From the beginning of American democracy, there was lots to disagree about. You might rightly, in fact, think of (let’s just call it) enthusiastic disagreement an American tradition. But there’s another tradition that has made our differences of opinion tolerable — hanging out socially with our political adversaries despite our disagreements. Never even imagined in aristocratic European society, Thomas Jefferson may have begun the tradition when he brought feuding early legislators, described by one writer at the time as “coming to work in the spirit of avowed misunderstanding without the smallest to agree,” to his home for intimate dinners. First Lady Dolly Madison continued the spirit of humanizing connectedness even in the fray of partisan feuding by regularly inviting lawmakers from across the aisle to social gatherings at The White House. Her parties became so the rage among the frocked and wigged legislators that they came to be known as “Squeezes.” In celebration of the Smithsonian exhibit “Voices and Votes: Democracy in America” opening night, we’re going to show Washington how civility is done and reinvent the Squeeze for a new generation of Americans to celebrate both our history and our diversity.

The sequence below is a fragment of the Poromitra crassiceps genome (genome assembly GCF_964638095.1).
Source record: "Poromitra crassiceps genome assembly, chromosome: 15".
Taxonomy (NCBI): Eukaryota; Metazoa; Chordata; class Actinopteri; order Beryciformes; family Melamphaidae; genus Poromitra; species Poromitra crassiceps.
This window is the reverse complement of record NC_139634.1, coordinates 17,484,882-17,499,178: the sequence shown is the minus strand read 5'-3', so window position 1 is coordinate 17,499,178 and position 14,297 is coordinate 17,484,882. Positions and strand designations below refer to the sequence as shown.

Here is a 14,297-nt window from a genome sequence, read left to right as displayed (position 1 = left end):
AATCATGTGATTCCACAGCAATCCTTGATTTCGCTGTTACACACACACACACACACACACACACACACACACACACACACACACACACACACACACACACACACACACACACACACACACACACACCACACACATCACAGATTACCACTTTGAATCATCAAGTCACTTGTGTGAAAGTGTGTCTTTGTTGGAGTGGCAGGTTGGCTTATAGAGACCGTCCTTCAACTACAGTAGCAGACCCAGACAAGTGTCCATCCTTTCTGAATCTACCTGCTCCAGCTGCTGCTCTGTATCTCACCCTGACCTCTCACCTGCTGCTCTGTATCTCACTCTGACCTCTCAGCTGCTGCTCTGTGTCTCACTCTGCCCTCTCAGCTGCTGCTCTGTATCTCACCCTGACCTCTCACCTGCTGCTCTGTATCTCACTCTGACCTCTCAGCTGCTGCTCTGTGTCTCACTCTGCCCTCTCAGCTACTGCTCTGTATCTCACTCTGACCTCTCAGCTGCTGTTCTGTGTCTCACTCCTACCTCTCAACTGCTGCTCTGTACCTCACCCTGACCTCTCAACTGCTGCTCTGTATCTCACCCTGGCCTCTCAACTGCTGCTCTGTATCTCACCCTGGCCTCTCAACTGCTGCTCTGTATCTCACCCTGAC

Consider tapping a couple of local elected leaders from different political parties to be hosts for the evening – or potentially scholars.